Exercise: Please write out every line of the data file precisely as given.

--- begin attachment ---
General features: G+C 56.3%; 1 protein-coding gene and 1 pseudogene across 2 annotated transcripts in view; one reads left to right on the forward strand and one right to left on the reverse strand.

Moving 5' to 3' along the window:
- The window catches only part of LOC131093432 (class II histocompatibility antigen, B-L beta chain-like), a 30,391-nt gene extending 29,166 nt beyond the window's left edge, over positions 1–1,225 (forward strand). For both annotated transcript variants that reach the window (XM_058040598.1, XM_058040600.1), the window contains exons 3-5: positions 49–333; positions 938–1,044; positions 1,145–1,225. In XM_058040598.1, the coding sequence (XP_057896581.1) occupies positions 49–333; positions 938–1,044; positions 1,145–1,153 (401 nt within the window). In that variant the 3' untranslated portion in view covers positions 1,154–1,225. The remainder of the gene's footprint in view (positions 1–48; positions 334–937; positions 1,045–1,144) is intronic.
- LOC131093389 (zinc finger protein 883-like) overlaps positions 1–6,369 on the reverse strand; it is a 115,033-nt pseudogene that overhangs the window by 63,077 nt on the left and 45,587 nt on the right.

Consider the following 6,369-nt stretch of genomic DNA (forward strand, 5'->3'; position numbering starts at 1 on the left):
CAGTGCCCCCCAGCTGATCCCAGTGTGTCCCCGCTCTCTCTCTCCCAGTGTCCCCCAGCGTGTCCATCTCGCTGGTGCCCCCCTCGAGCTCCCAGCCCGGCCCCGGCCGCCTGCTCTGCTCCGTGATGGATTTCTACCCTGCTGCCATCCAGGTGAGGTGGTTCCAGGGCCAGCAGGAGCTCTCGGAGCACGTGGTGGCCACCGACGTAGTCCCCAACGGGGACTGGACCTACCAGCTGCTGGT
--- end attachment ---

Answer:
General features: G+C 56.3%; 1 protein-coding gene and 1 pseudogene across 2 annotated transcripts in view; one reads left to right on the forward strand and one right to left on the reverse strand.

Moving 5' to 3' along the window:
- The window catches only part of LOC131093432 (class II histocompatibility antigen, B-L beta chain-like), a 30,391-nt gene extending 29,166 nt beyond the window's left edge, over positions 1–1,225 (forward strand). For both annotated transcript variants that reach the window (XM_058040598.1, XM_058040600.1), the window contains exons 3-5: positions 49–333; positions 938–1,044; positions 1,145–1,225. In XM_058040598.1, the coding sequence (XP_057896581.1) occupies positions 49–333; positions 938–1,044; positions 1,145–1,153 (401 nt within the window). In that variant the 3' untranslated portion in view covers positions 1,154–1,225. The remainder of the gene's footprint in view (positions 1–48; positions 334–937; positions 1,045–1,144) is intronic.
- LOC131093389 (zinc finger protein 883-like) overlaps positions 1–6,369 on the reverse strand; it is a 115,033-nt pseudogene that overhangs the window by 63,077 nt on the left and 45,587 nt on the right.

Consider the following 6,369-nt stretch of genomic DNA (forward strand, 5'->3'; position numbering starts at 1 on the left):
CAGTGCCCCCCAGCTGATCCCAGTGTGTCCCCGCTCTCTCTCTCCCAGTGTCCCCCAGCGTGTCCATCTCGCTGGTGCCCCCCTCGAGCTCCCAGCCCGGCCCCGGCCGCCTGCTCTGCTCCGTGATGGATTTCTACCCTGCTGCCATCCAGGTGAGGTGGTTCCAGGGCCAGCAGGAGCTCTCGGAGCACGTGGTGGCCACCGACGTAGTCCCCAACGGGGACTGGACCTACCAGCTGCTGGT